The review committee will need to look beyond the DPP and DPM if a much-needed comprehensive policy framework is to be evolved for defence procurement and production in India. To be sure, a Defence Production Policy is already in place, but it is a parochial policy that looks at the larger issue only from the point of view of defence production. What is needed is a comprehensive policy which recognises that the primary function of the MoD is to equip the armed forces with the capabilities that they need to meet the security challenges. The focus of any comprehensive policy would, therefore, must be on defence acquisition/procurement as the primary objective, with research and development and defence production playing supplementary role in this endeavour.

As the things stand, the review committee neither has the mandate nor the time to consider how such a comprehensive policy could be formulated. The next best option it has is to cull out the policies that are unrecognisably intertwined with the procedure in the DPP and the DPM and review their impact on defence procurement and production. There are several such policies: offsets, dealing with instances of transgressions in defence contracts, incentivisation of indigenous design and development through the 'Make' procedure (and indeed DTF), price preference to local vendors, strategic partnership model, just to name a few.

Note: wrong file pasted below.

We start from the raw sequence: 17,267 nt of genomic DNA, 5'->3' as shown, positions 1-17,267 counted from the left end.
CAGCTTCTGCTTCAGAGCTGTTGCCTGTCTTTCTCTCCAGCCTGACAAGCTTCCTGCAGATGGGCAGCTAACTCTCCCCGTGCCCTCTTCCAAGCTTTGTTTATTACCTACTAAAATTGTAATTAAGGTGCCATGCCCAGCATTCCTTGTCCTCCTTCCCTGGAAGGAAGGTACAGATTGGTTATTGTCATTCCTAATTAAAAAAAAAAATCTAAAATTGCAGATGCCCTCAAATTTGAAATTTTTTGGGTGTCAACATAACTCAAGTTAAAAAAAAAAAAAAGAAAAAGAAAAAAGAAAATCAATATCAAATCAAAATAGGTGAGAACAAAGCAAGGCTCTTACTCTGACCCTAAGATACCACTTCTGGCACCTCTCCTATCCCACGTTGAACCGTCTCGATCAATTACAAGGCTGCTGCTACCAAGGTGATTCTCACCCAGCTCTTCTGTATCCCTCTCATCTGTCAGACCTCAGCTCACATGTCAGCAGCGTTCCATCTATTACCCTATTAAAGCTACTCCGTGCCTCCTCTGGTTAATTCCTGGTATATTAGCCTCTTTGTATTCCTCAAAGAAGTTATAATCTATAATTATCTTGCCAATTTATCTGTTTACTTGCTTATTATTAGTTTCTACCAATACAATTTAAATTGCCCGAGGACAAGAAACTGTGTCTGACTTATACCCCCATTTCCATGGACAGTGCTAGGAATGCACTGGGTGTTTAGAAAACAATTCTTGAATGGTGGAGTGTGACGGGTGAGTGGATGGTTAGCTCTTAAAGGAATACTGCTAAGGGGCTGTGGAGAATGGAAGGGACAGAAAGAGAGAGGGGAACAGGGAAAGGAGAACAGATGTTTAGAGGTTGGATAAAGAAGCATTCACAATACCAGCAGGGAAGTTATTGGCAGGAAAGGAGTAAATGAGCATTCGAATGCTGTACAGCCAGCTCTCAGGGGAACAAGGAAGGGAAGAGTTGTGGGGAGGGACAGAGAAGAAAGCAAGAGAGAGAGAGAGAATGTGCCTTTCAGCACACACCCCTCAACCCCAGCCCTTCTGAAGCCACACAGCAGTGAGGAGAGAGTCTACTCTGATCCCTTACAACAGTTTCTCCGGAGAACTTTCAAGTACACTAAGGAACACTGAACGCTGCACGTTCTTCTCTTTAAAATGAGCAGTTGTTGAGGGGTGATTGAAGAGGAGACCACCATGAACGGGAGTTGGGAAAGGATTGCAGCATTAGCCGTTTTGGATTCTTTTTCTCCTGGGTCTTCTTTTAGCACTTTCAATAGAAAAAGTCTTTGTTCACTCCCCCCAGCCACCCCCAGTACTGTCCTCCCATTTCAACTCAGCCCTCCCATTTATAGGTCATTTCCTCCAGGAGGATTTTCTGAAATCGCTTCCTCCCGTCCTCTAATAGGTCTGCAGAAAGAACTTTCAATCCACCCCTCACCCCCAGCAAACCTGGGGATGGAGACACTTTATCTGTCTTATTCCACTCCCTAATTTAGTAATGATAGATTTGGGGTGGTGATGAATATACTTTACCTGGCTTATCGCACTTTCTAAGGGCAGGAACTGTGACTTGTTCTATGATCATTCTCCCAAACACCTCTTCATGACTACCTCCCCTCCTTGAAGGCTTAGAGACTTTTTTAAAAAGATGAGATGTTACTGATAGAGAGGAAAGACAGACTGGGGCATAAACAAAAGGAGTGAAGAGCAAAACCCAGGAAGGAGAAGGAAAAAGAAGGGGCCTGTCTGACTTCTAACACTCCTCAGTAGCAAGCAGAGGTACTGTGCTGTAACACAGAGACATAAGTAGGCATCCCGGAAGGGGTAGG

The review committee (including its several sub-committees) is probably looking at these policies, but primarily from the point of view of the procedures associated with implementation of these policies. This should help, though it would have been ideal to carry out a zero-based review of the policies at the conceptual level. For example, the offset policy serving the purpose for which it was introduced more than a decade back. A study of the ongoing offset contracts carried out by the Institute of Defence Studies and Analyses some time back would come in handy if any such zero-based review is to be carried out.

Apart from subjecting all procurement and production policies to zero-based review, it is also important to synchronise various policies and schemes, such as the DTF, that are being administered by departments other than the Department of Defence (DoD) in the MoD. If, for example, development and production of raw material that goes into manufacturing of aircrafts and ships is to be encouraged with a view to minimising dependence on foreign sources, the Capital Acquisition Wing (under the DoD) has to function in tandem with the DRDO which must play a key role in development of specialised defence material through its Defence Metallurgical Research Laboratory (DMRL) and by encouraging private entrepreneurs through the DTF scheme. Such an effort will also require coordination with the DDP, which administers Mishra Dhatu Nigam (MIDHANI) the premier DPSU involved in production of specialized metals and metal alloys manufacturing facility in India.